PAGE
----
I’m going to head in the direction of unfed starter/ liquidy levain/ multigrain fresh milled flour/ moderate retard and see what I get. Will likely also incorporate YW into the experiment and see what I get. It will cancel all the sour though so won’t be doing it anytime soon. Don’t want to muddy the water too much lol. 

msneuropil's picture
msneuropil

I said my 36 hr retard was sour...but it is NOT as sour as say a traditional SF sourdough.  I too tended to skip past a lot of posts cause I really wasn't wanting "sour"...and I had been going for a young levain, Tartine type bread just for "practice".  BUT I can't seem to manage the high hydration doughs in my crappy oven in my new apartment.  Long story...suffice it to say...I needed a pure levain or sourdough starter bread with less hydration...and the one posted was at a 60% hydration...so I thought why not try it.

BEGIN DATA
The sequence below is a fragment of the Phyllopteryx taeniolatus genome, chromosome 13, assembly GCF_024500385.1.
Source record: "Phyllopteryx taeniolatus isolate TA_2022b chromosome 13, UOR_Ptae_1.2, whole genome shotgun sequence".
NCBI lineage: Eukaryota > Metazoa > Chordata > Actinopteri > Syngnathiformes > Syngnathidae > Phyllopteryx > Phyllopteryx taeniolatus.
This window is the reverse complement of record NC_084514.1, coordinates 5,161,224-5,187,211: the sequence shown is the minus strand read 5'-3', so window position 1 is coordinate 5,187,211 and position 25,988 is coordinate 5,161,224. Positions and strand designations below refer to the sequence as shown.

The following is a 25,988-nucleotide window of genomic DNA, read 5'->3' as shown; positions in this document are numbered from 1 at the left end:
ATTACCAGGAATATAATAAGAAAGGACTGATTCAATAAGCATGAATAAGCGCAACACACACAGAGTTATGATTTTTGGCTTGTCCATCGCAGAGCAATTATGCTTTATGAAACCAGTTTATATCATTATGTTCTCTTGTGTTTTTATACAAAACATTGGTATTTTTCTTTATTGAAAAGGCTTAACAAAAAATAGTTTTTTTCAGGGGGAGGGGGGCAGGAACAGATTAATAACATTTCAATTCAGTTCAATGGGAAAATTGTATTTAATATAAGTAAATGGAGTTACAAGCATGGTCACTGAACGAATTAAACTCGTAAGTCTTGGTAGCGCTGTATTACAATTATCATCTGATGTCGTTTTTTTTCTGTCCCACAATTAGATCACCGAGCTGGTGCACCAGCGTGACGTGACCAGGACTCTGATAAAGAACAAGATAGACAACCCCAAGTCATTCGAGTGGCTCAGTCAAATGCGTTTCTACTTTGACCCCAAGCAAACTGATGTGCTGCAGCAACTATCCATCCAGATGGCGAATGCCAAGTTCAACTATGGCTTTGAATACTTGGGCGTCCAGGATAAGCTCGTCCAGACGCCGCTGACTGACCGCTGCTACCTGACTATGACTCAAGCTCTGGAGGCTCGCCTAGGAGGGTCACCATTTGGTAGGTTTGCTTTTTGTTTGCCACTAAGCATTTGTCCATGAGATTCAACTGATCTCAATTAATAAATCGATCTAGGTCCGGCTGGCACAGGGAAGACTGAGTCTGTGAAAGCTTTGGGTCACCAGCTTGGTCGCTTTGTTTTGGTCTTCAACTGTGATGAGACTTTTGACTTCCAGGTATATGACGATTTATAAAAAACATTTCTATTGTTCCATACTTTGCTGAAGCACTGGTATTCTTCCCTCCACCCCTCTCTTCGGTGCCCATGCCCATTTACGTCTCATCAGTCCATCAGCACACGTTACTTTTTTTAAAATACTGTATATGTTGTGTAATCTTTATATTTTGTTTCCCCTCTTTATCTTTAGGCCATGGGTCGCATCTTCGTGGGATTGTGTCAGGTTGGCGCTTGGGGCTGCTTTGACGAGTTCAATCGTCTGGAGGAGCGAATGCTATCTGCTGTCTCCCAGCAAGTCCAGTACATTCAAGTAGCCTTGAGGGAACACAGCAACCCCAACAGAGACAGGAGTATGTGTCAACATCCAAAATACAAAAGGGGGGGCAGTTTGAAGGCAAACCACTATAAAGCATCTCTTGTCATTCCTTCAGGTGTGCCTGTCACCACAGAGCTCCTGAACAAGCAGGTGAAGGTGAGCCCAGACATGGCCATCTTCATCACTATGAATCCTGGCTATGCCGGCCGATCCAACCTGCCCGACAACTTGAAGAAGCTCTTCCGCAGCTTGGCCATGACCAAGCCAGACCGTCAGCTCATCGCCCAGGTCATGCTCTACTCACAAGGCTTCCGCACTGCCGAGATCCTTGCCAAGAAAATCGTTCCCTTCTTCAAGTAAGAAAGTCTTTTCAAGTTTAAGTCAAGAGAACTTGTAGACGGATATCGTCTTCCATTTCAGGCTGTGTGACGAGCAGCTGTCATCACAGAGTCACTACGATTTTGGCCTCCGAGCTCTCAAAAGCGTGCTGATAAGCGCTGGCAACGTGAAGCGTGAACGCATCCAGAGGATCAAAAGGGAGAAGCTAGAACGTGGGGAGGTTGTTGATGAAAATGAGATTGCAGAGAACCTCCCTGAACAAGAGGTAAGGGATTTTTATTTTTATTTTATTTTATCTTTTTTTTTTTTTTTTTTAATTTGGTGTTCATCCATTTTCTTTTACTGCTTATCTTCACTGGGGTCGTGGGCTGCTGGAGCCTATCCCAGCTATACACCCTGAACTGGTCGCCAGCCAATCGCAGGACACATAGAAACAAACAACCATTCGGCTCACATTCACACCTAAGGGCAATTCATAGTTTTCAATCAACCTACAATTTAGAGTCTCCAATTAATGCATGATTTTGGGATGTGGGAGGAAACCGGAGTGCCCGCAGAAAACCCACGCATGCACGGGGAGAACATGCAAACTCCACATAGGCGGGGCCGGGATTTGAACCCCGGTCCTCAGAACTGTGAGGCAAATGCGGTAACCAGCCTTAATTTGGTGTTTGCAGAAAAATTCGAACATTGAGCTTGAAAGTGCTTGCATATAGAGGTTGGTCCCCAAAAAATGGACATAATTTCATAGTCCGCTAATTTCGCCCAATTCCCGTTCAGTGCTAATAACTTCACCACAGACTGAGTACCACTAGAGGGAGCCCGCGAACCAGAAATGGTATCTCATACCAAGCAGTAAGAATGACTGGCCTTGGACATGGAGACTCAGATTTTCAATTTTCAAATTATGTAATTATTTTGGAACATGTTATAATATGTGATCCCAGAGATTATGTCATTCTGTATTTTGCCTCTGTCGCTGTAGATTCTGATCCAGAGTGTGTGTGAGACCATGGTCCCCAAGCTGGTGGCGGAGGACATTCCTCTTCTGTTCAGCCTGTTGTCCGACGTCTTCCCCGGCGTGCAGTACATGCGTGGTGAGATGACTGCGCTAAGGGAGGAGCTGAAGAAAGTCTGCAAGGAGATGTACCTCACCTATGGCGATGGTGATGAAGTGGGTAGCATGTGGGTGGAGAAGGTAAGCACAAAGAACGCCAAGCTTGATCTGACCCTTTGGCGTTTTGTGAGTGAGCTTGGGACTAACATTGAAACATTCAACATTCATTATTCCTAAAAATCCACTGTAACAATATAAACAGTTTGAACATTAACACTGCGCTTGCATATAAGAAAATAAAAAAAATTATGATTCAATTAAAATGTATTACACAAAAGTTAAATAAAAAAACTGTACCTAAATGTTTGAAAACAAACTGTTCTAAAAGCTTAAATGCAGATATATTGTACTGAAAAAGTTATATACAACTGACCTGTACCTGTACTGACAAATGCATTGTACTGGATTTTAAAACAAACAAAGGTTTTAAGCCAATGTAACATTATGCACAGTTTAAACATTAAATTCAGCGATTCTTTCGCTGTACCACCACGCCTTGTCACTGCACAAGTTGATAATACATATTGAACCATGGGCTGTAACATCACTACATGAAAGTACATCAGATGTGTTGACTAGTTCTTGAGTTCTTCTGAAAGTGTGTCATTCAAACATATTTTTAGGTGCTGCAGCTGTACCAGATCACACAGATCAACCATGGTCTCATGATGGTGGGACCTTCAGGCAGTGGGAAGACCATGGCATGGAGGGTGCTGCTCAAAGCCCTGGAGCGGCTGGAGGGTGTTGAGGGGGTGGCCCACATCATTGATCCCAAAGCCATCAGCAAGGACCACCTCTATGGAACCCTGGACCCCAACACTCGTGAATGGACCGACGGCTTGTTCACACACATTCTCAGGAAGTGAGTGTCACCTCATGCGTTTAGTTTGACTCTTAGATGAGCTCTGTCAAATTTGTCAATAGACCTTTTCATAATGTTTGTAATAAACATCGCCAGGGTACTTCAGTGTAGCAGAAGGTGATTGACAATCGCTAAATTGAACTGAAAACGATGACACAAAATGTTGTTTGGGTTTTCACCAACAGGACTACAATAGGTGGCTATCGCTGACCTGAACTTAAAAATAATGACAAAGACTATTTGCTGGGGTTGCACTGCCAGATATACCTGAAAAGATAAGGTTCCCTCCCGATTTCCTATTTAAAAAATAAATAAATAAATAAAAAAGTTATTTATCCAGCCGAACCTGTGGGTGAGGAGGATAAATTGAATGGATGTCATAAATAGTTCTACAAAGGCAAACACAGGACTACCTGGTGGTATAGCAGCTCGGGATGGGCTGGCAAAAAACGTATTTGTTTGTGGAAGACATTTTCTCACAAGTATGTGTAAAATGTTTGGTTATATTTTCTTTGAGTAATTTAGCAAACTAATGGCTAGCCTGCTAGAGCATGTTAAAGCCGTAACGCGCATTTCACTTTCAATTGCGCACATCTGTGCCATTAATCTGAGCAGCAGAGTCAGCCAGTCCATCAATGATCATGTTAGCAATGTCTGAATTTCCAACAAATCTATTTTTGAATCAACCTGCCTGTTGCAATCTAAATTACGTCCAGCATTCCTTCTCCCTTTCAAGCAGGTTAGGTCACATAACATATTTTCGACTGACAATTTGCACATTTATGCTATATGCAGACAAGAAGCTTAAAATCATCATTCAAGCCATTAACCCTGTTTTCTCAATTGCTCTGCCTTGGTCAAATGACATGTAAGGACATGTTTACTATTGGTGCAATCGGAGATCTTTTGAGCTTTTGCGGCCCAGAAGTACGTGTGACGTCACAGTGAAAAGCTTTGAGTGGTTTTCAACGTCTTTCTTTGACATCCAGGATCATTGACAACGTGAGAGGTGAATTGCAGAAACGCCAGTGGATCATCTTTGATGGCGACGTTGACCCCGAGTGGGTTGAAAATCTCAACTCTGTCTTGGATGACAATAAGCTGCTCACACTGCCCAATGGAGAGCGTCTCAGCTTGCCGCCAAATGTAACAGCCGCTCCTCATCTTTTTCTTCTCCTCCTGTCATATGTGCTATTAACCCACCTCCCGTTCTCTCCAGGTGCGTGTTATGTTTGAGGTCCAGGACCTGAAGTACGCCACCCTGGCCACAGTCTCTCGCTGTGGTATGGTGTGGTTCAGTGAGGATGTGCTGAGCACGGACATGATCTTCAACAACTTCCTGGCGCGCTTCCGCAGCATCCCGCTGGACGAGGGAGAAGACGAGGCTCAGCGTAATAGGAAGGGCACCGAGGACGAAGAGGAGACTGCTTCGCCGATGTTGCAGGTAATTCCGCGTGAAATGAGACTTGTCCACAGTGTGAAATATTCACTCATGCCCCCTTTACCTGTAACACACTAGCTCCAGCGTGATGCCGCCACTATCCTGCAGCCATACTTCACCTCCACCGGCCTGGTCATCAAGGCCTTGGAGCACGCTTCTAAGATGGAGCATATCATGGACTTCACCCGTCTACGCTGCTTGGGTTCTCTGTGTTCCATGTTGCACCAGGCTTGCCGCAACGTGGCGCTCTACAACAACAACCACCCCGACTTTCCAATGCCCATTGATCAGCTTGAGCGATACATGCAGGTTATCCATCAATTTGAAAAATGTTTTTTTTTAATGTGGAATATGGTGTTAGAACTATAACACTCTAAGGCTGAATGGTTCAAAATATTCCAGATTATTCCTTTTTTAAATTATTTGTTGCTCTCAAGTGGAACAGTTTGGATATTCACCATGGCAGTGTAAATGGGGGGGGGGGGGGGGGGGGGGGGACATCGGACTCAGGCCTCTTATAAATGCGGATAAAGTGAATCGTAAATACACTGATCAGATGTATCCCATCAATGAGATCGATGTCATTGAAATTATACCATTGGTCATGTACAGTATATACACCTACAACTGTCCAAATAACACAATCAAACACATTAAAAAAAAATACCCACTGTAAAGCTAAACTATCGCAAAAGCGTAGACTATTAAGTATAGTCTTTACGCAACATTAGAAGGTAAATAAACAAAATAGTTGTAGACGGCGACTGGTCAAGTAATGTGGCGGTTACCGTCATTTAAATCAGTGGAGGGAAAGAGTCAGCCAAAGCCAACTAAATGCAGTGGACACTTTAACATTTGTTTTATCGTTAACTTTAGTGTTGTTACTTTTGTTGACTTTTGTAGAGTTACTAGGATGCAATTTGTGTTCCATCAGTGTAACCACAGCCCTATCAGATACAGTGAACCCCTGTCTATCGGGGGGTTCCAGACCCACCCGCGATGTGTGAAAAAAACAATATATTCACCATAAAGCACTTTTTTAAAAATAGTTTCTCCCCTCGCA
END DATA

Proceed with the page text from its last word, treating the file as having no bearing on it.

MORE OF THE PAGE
So I started trying different retards.  Only reason I went 36 hrs this time was cause I got busy and didn't bake it at 24hrs...so I decided to wait another day...fully expecting a loaf that was going to be flat and too sour.  

It really did surprise me that the crumb opened up after that long fermentation and at 60% hydration.  

dmsnyder's picture
dmsnyder

We know that more mature starter has accumulated more acid. Years ago, when tweaking Peter Reinhart's "San Francisco Sourdough" from "Crust and Crumb," I found that sticking the "barm" (sic.) in the fridge for 2 or 3 days produced a more sour bread. In fact, as I recall, Reinhart wrote about this in the recipe.